In the Era of .NET Core, Microsoft Revamps SQL Server Data Access
Microsoft announced a new data access driver for SQL Server that should be the path forward for data developers in the era of .NET Core.
As the traditional, Windows-only .NET Framework is basically being relegated to maintenance mode while the company devotes new development resources to the open source, cross-platform .NET Core, the SQL Server team needed a way to move to a single codebase to serve both camps.
That hasn't happened yet, but it's in the works. In the meantime, a preview of the new Microsoft.Data.SqlClient package is available via NuGet, providing the way forward instead of System.Data.SqlClient, the ADO.NET provider used to access SQL Server or Azure SQL Databases in .NET Framework.
"This new package supports both .NET Core and .NET Framework," said Vicky Harp, program manager on SqlClient and SQL Server Tools, in a blog post earlier this month. "Creating a new SqlClient in a new namespace allows both the old System.Data.SqlClient and new Microsoft.Data.SqlClient to live side-by-side. While not automatic, there is a pretty straightforward path for applications to move from the old to the new. Simply add a NuGet dependency on Microsoft.Data.SqlClient and update any using references or qualified references."
Also, as part of the aforementioned new development direction, she announced new functionality for the .NET Core version of the provider, the "long-awaited support for Always Encrypted" and support for Enclaves, "a protected region of memory within the SQL Server process [that] acts as a trusted execution environment for processing sensitive data inside the SQL Server engine."
She also announced two new features for SQL Server working on both .NET Framework and .NET Core:
- Data Classification -- Available in Azure SQL Database and Microsoft SQL Server 2019 since CTP 2.0.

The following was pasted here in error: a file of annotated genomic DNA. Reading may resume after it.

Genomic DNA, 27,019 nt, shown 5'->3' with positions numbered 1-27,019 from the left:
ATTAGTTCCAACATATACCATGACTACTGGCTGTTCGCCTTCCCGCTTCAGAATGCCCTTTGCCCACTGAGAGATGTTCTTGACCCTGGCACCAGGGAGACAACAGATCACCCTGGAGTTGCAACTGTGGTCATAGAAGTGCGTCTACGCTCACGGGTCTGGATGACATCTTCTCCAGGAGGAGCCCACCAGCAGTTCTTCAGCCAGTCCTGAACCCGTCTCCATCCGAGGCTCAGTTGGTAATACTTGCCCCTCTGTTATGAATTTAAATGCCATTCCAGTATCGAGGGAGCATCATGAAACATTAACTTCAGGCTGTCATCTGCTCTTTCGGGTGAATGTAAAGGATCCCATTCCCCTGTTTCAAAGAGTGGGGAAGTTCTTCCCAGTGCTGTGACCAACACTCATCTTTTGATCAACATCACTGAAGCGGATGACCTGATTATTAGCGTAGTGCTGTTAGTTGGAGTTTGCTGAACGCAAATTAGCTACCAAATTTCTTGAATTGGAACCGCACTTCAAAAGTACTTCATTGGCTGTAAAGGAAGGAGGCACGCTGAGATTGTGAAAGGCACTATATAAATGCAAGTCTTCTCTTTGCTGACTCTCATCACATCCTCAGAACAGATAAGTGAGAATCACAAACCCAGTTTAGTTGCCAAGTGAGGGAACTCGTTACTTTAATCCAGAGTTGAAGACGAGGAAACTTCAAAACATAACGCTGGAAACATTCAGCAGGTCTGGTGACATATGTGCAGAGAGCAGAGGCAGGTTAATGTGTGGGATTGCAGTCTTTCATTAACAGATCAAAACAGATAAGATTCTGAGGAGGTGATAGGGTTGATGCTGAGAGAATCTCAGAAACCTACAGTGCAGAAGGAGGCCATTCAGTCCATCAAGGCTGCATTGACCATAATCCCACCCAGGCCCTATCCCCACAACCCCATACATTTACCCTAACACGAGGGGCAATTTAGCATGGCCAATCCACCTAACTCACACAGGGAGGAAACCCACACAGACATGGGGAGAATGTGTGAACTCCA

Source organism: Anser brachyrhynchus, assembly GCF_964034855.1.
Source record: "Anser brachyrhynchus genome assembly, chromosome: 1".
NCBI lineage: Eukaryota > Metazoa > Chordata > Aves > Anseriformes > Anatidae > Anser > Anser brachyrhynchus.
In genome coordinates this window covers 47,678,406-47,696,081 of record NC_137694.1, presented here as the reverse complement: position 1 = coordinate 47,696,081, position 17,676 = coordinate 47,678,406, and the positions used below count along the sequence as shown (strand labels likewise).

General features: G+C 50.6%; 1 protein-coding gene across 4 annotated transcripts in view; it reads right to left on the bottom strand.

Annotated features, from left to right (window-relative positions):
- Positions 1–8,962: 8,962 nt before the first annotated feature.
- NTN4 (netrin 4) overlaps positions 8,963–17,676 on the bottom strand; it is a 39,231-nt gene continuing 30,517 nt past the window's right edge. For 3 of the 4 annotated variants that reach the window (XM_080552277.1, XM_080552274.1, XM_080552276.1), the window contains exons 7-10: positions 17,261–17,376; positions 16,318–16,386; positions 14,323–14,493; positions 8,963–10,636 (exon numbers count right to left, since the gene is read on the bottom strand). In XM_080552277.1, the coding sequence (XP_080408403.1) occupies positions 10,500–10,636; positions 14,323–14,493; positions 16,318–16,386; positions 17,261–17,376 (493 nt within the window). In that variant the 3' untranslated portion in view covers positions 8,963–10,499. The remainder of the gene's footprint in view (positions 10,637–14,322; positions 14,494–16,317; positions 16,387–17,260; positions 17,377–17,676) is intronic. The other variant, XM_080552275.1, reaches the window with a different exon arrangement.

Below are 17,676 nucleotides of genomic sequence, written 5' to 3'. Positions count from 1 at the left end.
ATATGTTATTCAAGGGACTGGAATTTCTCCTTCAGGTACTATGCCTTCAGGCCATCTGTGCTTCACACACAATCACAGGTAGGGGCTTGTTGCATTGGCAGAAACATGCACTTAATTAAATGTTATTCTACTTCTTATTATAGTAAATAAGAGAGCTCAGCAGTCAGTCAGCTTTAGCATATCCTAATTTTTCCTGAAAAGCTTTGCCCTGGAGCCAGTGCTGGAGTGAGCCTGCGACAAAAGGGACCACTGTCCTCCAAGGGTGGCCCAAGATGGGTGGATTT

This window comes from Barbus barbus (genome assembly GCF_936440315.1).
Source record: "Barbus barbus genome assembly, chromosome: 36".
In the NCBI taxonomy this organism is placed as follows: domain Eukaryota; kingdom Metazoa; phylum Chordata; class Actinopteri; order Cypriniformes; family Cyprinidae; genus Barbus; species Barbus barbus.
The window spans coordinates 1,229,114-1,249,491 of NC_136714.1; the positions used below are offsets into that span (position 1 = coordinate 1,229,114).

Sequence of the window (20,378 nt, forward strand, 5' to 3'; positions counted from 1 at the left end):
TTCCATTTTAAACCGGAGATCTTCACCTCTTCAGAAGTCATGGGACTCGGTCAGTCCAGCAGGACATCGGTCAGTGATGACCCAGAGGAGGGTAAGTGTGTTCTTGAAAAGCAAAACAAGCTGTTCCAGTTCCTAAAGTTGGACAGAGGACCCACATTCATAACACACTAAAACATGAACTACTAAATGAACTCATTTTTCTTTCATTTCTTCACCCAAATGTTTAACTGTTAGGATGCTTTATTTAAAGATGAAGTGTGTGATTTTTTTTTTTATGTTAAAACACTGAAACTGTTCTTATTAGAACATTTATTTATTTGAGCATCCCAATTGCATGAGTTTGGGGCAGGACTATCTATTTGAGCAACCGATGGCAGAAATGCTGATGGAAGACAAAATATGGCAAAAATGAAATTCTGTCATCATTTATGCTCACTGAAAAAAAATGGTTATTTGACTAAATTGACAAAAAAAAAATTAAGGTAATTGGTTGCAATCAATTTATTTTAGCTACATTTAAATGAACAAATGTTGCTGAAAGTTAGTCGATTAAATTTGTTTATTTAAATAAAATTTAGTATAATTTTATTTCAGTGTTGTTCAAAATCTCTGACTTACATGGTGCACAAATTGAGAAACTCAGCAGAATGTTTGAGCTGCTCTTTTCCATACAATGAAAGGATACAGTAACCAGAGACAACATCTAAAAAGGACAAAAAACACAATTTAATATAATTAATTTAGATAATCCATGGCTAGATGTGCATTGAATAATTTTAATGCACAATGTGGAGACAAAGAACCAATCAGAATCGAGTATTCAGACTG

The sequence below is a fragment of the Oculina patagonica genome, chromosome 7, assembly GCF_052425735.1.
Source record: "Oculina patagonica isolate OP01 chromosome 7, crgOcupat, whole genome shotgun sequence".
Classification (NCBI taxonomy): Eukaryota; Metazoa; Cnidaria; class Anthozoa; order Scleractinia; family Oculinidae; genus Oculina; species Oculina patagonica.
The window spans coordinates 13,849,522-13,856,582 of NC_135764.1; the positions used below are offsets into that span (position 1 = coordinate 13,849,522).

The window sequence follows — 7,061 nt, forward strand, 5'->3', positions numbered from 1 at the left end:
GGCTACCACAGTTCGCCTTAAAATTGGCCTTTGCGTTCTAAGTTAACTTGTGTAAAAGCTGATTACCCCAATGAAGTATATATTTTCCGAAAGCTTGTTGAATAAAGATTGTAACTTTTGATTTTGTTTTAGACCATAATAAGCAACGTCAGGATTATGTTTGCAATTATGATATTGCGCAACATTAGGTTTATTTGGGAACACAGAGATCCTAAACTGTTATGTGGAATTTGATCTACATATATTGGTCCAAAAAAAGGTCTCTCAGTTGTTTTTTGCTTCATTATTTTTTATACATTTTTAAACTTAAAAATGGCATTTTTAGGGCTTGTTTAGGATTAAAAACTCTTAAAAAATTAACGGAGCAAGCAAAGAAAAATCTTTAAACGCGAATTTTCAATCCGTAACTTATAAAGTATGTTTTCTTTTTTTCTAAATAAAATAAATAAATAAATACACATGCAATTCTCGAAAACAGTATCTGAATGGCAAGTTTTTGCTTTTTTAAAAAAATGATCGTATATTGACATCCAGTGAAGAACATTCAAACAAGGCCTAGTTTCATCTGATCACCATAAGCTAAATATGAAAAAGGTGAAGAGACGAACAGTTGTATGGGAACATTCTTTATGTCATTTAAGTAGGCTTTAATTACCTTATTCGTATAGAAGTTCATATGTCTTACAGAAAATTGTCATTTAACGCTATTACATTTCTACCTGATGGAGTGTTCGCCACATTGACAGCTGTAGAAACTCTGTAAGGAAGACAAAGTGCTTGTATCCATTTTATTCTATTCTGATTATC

- UTF-8 support -- Available in Microsoft SQL Server SQL Server 2019 since CTP 2.3.
Regarding the long-term goal of a unified code base, she said:
The binaries in the new package are based on the same code from System.Data.SqlClient in .NET Core and .NET Framework. This means there are multiple binaries in the package. In addition to the different binaries you would expect for supporting different operating systems, there are different binaries when you target .NET Framework versus when you target .NET Core. There was no magic code merge behind the scenes: we still have divergent code bases from .NET Framework and .NET Core (for now). This also means we still have divergent feature support between SqlClient targeting .NET Framework and SqlClient targeting .NET Core. If you want to migrate from .NET Framework to .NET Core but you are blocked because .NET Core does not yet support a feature (aside from Always Encrypted), the first preview release may not change that. But our top priority is bringing feature parity across those targets.
System.Data.SqlClient, for now, will continue to be supported, but only for fixing bugs and security issues, with all new development going to Microsoft.Data.SqlClient.
"Our roadmap has more frequent releases lighting up features in Core as fast as we can implement them," Harp said. "The long-term goal is a single code base and it will come to that over time, but the immediate need is feature support in SqlClient on .NET Core, so that is what we are focusing on, while still being able to deliver new SQL features to .NET Framework applications, too."
The Microsoft.Data.SqlClient feature roadmap calls for:
- Azure Active Directory authentication providers (Core)
- Active Directory Password
- Managed Service Identity
- Active Directory Integrated
In addition to the aforementioned merging of the SQL Server .NET Framework and .NET Core code bases, the engineering roadmap calls for open source assembly and a move to GitHub.
Microsoft.Data.SqlClient is set to graduate from preview to general availability sometime before the final releases of both SQL Server 2019 and .NET Core 3.0, both scheduled for the second half of this year.
David Ramel is the editor of Visual Studio Magazine.